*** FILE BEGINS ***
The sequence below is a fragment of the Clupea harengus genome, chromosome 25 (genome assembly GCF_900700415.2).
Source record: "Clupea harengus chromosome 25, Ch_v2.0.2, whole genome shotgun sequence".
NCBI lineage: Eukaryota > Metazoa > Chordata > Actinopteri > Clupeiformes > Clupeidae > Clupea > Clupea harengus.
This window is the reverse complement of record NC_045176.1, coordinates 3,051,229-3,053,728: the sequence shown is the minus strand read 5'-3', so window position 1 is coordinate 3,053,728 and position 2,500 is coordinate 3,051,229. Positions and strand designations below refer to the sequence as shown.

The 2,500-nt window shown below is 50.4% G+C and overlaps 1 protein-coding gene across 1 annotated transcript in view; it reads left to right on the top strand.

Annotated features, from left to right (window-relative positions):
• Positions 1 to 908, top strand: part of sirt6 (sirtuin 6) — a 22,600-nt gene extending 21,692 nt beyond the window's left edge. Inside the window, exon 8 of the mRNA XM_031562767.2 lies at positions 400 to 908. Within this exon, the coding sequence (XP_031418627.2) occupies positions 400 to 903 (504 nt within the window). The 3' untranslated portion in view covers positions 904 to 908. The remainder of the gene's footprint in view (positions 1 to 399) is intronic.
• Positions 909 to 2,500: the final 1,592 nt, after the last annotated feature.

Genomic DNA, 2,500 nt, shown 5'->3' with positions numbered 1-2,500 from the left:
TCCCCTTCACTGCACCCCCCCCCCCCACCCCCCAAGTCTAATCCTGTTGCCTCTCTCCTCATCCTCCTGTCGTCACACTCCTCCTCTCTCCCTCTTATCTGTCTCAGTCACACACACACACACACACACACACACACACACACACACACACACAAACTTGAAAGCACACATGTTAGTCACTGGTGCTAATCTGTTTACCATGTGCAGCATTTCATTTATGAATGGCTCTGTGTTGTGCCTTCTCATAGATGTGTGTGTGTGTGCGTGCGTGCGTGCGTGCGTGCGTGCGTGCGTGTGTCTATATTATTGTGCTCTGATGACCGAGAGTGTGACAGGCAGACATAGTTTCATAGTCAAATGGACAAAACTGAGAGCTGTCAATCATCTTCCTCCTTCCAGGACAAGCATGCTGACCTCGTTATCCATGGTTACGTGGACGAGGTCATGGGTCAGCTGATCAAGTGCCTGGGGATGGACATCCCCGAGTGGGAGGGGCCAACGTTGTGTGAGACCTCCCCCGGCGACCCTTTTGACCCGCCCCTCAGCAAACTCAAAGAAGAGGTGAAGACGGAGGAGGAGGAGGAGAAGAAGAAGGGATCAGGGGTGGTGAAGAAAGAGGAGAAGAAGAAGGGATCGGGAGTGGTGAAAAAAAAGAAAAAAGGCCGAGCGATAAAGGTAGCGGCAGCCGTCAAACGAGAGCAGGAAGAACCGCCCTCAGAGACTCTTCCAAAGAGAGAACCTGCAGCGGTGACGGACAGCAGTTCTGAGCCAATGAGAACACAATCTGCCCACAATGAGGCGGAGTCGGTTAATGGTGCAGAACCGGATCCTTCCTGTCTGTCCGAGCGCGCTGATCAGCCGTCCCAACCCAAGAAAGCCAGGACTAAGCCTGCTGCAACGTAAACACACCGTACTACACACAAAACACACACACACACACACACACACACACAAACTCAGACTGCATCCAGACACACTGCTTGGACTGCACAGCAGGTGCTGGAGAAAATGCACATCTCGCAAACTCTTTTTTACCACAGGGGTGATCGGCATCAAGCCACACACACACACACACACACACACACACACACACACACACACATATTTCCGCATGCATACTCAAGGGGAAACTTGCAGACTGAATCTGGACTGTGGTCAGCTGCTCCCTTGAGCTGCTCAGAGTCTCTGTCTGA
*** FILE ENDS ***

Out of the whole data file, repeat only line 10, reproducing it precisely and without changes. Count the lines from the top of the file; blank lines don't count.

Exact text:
TCCCCTTCACTGCACCCCCCCCCCCCACCCCCCAAGTCTAATCCTGTTGCCTCTCTCCTCATCCTCCTGTCGTCACACTCCTCCTCTCTCCCTCTTATCTGTCTCAGTCACACACACACACACACACACACACACACACACACACACACACACAAACTTGAAAGCACACATGTTAGTCACTGGTGCTAATCTGTTTACCATGTGCAGCATTTCATTTATGAATGGCTCTGTGTTGTGCCTTCTCATAGATGTGTGTGTGTGTGCGTGCGTGCGTGCGTGCGTGCGTGCGTGCGTGTGTCTATATTATTGTGCTCTGATGACCGAGAGTGTGACAGGCAGACATAGTTTCATAGTCAAATGGACAAAACTGAGAGCTGTCAATCATCTTCCTCCTTCCAGGACAAGCATGCTGACCTCGTTATCCATGGTTACGTGGACGAGGTCATGGGTCAGCTGATCAAGTGCCTGGGGATGGACATCCCCGAGTGGGAGGGGCCAACGTTGTGTGAGACCTCCCCCGGCGACCCTTTTGACCCGCCCCTCAGCAAACTCAAAGAAGAGGTGAAGACGGAGGAGGAGGAGGAGAAGAAGAAGGGATCAGGGGTGGTGAAGAAAGAGGAGAAGAAGAAGGGATCGGGAGTGGTGAAAAAAAAGAAAAAAGGCCGAGCGATAAAGGTAGCGGCAGCCGTCAAACGAGAGCAGGAAGAACCGCCCTCAGAGACTCTTCCAAAGAGAGAACCTGCAGCGGTGACGGACAGCAGTTCTGAGCCAATGAGAACACAATCTGCCCACAATGAGGCGGAGTCGGTTAATGGTGCAGAACCGGATCCTTCCTGTCTGTCCGAGCGCGCTGATCAGCCGTCCCAACCCAAGAAAGCCAGGACTAAGCCTGCTGCAACGTAAACACACCGTACTACACACAAAACACACACACACACACACACACACACACAAACTCAGACTGCATCCAGACACACTGCTTGGACTGCACAGCAGGTGCTGGAGAAAATGCACATCTCGCAAACTCTTTTTTACCACAGGGGTGATCGGCATCAAGCCACACACACACACACACACACACACACACACACACACACACACATATTTCCGCATGCATACTCAAGGGGAAACTTGCAGACTGAATCTGGACTGTGGTCAGCTGCTCCCTTGAGCTGCTCAGAGTCTCTGTCTGA